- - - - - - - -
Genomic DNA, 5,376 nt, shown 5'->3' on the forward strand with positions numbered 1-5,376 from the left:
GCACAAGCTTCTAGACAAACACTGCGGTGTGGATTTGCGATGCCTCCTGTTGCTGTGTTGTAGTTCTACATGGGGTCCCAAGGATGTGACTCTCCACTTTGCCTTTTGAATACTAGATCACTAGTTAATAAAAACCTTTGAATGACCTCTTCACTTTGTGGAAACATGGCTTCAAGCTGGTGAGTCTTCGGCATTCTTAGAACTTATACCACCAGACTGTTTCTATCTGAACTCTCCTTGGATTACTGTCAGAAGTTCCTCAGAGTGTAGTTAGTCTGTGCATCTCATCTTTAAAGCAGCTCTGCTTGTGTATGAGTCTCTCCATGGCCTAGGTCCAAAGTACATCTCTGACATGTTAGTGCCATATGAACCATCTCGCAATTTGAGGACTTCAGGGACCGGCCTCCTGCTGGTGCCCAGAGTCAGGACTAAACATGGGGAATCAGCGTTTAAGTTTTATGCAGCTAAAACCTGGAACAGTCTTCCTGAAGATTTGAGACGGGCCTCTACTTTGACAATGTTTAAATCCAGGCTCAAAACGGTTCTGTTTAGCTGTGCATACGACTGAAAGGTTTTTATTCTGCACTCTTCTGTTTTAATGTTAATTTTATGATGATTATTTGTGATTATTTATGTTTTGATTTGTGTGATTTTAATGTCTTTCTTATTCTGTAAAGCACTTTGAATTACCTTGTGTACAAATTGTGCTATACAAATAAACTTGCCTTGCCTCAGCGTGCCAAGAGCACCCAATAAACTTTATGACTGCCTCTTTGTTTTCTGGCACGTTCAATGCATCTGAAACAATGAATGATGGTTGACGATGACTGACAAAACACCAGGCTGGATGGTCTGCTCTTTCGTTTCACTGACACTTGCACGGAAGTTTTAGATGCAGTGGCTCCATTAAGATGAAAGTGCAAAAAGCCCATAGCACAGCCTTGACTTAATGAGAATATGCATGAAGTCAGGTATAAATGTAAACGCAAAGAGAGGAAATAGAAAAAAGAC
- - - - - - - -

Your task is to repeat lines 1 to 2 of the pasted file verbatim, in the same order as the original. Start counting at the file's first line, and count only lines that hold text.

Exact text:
Genomic DNA, 5,376 nt, shown 5'->3' on the forward strand with positions numbered 1-5,376 from the left:
GCACAAGCTTCTAGACAAACACTGCGGTGTGGATTTGCGATGCCTCCTGTTGCTGTGTTGTAGTTCTACATGGGGTCCCAAGGATGTGACTCTCCACTTTGCCTTTTGAATACTAGATCACTAGTTAATAAAAACCTTTGAATGACCTCTTCACTTTGTGGAAACATGGCTTCAAGCTGGTGAGTCTTCGGCATTCTTAGAACTTATACCACCAGACTGTTTCTATCTGAACTCTCCTTGGATTACTGTCAGAAGTTCCTCAGAGTGTAGTTAGTCTGTGCATCTCATCTTTAAAGCAGCTCTGCTTGTGTATGAGTCTCTCCATGGCCTAGGTCCAAAGTACATCTCTGACATGTTAGTGCCATATGAACCATCTCGCAATTTGAGGACTTCAGGGACCGGCCTCCTGCTGGTGCCCAGAGTCAGGACTAAACATGGGGAATCAGCGTTTAAGTTTTATGCAGCTAAAACCTGGAACAGTCTTCCTGAAGATTTGAGACGGGCCTCTACTTTGACAATGTTTAAATCCAGGCTCAAAACGGTTCTGTTTAGCTGTGCATACGACTGAAAGGTTTTTATTCTGCACTCTTCTGTTTTAATGTTAATTTTATGATGATTATTTGTGATTATTTATGTTTTGATTTGTGTGATTTTAATGTCTTTCTTATTCTGTAAAGCACTTTGAATTACCTTGTGTACAAATTGTGCTATACAAATAAACTTGCCTTGCCTCAGCGTGCCAAGAGCACCCAATAAACTTTATGACTGCCTCTTTGTTTTCTGGCACGTTCAATGCATCTGAAACAATGAATGATGGTTGACGATGACTGACAAAACACCAGGCTGGATGGTCTGCTCTTTCGTTTCACTGACACTTGCACGGAAGTTTTAGATGCAGTGGCTCCATTAAGATGAAAGTGCAAAAAGCCCATAGCACAGCCTTGACTTAATGAGAATATGCATGAAGTCAGGTATAAATGTAAACGCAAAGAGAGGAAATAGAAAAAAGAC